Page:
March 23, 2017
By William W. Savage III
Wednesday night at the Oklahoma State Capitol, I learned a lot about my personal privilege.
As a proud member of the underpaid media, it was not until I had wandered to the people’s house with a Let’s Fix This pub crawl that I realized how much behavioral leeway I typically have that “regular people” apparently don’t.
For instance, did you know that citizens are not allowed to record smartphone video of their legislators from the House gallery? I had forgotten that rule because I’ve always been able to identify myself as a journalist and strike some compromise about where I can stand to capture footage of the People’s Business.
Wednesday night, however, a humble Sergeant At Arms gently asked me to stop recording Rep. John Bennett (R-Sallisaw) as he passionately pontificated on food-stamp beneficiaries buying steaks and Red Bull at a Sequoyah County Wal-Mart.
I intentionally avoided claiming media privilege with the gentleman. I also resisted the temptation to walk 10 feet to my right and stand at the permanent TV-camera mount. I was trying to blend in as an Average Joe, with his shirt untucked and a beer in his belly.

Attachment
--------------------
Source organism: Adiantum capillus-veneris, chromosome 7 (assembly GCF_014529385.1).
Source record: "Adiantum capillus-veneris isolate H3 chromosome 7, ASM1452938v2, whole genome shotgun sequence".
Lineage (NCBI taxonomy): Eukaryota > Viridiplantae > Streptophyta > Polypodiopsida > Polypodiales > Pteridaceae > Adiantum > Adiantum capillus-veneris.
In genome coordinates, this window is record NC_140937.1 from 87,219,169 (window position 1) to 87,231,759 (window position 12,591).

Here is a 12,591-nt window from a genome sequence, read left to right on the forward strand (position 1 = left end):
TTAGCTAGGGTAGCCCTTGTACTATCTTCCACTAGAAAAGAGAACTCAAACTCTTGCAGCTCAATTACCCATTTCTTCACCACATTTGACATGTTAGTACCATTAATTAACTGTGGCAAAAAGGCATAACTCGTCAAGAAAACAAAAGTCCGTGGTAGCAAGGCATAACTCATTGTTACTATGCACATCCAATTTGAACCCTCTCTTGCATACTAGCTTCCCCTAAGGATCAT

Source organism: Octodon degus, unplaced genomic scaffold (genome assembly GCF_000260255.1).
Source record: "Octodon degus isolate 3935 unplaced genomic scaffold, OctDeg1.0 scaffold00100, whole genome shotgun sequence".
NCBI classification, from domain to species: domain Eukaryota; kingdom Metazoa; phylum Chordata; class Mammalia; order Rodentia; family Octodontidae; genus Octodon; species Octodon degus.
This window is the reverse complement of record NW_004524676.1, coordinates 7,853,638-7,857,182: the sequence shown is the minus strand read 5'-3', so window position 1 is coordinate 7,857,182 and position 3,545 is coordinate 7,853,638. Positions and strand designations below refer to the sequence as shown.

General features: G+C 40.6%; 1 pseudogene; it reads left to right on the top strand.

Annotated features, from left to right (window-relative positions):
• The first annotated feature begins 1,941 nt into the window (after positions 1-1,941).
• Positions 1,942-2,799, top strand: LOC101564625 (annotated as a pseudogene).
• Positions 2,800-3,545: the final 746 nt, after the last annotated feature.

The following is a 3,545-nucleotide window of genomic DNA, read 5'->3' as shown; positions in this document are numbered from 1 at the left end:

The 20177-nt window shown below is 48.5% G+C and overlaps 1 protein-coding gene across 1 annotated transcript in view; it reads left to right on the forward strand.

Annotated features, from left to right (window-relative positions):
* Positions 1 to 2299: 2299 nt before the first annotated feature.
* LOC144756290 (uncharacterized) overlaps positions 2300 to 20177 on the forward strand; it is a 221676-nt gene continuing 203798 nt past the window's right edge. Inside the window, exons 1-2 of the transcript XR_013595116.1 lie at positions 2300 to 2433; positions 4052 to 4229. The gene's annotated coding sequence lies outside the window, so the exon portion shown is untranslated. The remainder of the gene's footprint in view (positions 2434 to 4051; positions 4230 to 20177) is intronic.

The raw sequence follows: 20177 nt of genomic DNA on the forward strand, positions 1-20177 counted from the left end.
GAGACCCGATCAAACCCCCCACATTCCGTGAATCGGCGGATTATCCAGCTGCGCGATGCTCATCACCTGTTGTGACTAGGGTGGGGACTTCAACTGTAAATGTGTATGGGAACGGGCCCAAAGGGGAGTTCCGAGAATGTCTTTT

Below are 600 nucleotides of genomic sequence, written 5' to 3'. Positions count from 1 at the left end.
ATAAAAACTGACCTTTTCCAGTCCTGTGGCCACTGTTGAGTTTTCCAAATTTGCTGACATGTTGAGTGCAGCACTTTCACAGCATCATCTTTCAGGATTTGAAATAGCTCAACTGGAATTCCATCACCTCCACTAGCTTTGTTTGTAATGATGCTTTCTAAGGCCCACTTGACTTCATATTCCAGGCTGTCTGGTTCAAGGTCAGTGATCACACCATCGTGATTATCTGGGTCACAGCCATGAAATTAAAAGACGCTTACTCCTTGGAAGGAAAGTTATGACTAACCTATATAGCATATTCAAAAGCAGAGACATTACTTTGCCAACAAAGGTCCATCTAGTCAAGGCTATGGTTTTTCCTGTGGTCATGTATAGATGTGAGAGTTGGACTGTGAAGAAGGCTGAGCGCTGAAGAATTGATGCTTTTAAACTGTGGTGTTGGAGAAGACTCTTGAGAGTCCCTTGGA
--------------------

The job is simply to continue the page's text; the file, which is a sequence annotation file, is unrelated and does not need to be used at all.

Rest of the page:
Meanwhile, I wondered if Bennett knew that funny little cars actually drive around to dispense free Red Bulls.
Bennett was debating in favor of HB 1270 (embedded below), a bill requiring the Oklahoma Health Care Authority and Oklahoma Department of Human Services to “verify” various pieces of information about the eligibility of Medicaid or food-stamp applicants. In Bennett’s eyes, the bill was a righteous attack on all the fake deadbeats and faux single moms out there. You know, freeloaders who are sucking that fat government teat of Medicaid and SNAP to their own affluence and the state’s budget-busting detriment.
So I’m standing in line at Wal-Mart the other day, and I notice that the people checking out in front of me are buying all of the top-of-the-line stuff. They were buying steaks, they had Red Bulls. They had all kinds of stuff in their cart, and it was overflowing. Which, you know, is not a surprise that people would enjoy higher-end stuff or high-quality stuff. That’s fine.